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Living in the control society: Surveillance, users and digital screen technologies

Best, K. (2010) Living in the control society: Surveillance, users and digital screen technologies. International Journal of Cultural Studies, 13 (1). pp. 5-24.

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Despite growing political and academic interest in increases in surveillance brought about by digital technology, users of these technologies themselves appear to remain relatively unconcerned with surveillance, accepting the trade-off of greater usability for decreased control. This article interrogates the contradiction between people's professed opinions and their actual behaviours, and the contradiction between public and academic discourse and people's everyday disregard. It does so by comparing a theoretical model currently in common use for analysing surveillance, focused around a Deleuzian conception of 'control society', with users' own perceptions about the relative harm of surveillance, using data drawn from a qualitative study. In this enterprise, the study seeks to advance David Lyon's call to understand whether and how users actually consent to surveillance in their everyday lives. The study finds two main points of difference and one point of commonality between control society analyses of surveillance and users' own perceptions and experiences of being surveilled. Whereas a control society analysis points to the increasingly simulated quality of much of the data being generated about 'dividuals', users themselves hold onto notions about the truth and reliability of that information. Whereas a control society analysis conceptualizes surveillance in terms of postmodern forms of control which are dispersed, slippery and leak into everyday practice, users profess an ability to target surveillance attempts within specific spaces and attached to particular information domains. Control society analyses and user experiences of surveillance do converge, however, around the third tenet emerging from this scholarship: the notion of participatory surveillance, and how consent is currently operationalized.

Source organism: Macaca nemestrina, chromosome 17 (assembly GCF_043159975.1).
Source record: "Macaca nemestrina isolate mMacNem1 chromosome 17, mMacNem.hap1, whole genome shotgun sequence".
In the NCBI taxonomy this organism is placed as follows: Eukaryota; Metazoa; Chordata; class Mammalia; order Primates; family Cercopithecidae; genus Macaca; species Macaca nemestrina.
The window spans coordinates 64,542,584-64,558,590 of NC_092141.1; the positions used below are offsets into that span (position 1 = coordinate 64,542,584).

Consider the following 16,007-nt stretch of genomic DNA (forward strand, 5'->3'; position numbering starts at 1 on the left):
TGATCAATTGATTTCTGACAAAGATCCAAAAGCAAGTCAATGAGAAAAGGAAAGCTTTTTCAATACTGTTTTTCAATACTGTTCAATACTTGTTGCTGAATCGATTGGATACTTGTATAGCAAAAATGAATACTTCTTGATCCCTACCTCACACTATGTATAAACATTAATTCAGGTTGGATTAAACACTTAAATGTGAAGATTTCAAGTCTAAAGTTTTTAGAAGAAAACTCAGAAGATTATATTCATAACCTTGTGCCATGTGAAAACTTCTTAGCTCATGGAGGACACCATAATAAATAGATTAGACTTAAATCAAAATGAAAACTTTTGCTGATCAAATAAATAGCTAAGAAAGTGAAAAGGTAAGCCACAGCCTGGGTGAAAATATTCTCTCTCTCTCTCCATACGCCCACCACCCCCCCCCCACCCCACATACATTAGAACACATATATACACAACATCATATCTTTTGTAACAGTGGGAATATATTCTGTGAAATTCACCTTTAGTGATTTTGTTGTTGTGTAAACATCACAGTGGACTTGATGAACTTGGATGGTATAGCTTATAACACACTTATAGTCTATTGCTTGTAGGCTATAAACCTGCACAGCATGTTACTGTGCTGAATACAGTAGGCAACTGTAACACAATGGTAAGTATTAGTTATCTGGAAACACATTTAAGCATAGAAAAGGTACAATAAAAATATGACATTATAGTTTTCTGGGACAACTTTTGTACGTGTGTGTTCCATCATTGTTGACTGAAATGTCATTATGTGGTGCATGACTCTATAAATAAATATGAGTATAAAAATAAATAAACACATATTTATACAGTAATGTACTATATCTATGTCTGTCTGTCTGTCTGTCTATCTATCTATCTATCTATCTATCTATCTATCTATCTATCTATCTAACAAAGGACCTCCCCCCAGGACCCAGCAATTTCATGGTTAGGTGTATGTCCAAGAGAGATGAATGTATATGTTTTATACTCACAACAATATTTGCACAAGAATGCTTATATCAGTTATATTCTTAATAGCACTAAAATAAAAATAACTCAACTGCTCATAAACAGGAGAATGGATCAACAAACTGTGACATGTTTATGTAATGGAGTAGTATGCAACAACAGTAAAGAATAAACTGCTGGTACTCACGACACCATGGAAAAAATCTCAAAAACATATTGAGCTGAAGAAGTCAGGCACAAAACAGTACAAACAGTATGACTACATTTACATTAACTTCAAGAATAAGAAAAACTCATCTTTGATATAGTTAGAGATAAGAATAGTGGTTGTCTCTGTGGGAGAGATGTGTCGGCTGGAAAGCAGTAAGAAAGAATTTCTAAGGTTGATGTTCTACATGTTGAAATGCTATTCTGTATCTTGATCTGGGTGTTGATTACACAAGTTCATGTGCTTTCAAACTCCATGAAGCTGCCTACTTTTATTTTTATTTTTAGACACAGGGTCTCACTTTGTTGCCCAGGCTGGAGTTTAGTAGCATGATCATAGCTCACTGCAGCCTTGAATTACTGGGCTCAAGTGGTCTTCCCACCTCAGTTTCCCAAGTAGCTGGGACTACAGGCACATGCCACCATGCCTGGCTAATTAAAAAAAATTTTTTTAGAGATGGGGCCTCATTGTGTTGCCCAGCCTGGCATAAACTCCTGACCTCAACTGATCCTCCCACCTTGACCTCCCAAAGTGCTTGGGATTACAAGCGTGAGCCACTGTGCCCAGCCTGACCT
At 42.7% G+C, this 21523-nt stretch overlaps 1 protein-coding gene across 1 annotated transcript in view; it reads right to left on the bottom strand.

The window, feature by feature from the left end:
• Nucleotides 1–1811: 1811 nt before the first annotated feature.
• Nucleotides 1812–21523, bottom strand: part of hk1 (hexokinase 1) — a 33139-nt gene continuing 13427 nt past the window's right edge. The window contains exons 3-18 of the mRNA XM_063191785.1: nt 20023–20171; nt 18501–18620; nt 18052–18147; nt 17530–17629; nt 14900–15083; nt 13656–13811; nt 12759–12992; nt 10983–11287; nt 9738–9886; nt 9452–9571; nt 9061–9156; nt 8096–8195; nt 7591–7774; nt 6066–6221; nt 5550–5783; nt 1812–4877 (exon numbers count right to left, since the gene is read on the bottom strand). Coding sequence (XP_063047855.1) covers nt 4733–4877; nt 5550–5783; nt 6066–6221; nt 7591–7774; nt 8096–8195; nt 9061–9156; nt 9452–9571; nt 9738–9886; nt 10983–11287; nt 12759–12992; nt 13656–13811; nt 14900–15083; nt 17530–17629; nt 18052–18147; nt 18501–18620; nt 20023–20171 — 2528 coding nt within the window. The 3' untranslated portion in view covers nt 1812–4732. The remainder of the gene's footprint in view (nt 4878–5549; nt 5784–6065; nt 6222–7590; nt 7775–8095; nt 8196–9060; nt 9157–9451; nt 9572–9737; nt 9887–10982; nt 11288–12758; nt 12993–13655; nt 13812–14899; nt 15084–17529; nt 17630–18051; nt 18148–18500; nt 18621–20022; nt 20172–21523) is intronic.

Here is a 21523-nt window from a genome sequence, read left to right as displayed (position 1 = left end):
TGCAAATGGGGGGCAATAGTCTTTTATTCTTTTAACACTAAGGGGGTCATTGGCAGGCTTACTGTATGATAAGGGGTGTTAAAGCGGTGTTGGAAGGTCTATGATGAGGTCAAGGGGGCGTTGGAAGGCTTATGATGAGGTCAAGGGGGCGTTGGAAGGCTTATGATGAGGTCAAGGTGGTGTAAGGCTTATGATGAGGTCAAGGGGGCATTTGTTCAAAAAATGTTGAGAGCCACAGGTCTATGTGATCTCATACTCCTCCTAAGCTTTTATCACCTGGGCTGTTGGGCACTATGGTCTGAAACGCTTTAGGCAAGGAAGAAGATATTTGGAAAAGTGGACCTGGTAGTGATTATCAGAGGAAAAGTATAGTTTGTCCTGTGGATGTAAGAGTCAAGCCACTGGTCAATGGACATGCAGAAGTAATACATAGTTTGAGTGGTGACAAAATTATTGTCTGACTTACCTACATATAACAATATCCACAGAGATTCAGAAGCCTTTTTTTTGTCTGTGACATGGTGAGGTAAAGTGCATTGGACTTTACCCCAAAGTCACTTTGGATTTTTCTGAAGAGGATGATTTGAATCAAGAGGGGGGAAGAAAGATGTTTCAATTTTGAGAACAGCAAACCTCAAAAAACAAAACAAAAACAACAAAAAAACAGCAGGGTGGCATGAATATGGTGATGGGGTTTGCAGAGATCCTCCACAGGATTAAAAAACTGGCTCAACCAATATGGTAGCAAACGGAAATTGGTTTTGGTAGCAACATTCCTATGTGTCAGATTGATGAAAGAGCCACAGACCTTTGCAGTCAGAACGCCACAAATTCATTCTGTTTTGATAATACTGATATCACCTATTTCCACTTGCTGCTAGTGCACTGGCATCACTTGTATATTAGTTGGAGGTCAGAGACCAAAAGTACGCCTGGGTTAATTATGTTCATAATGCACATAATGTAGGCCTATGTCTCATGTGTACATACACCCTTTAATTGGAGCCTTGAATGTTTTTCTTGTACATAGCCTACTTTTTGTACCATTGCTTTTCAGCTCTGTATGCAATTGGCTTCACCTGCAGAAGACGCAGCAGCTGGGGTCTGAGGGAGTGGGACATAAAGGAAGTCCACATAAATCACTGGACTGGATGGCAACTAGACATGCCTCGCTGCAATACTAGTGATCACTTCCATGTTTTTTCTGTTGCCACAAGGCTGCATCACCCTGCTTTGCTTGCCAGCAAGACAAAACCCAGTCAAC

Item Type: Journal Article
Murdoch Affiliation(s): School of Media, Communication and Culture
Publisher: Sage Publications
Copyright: © The Author, 2010.
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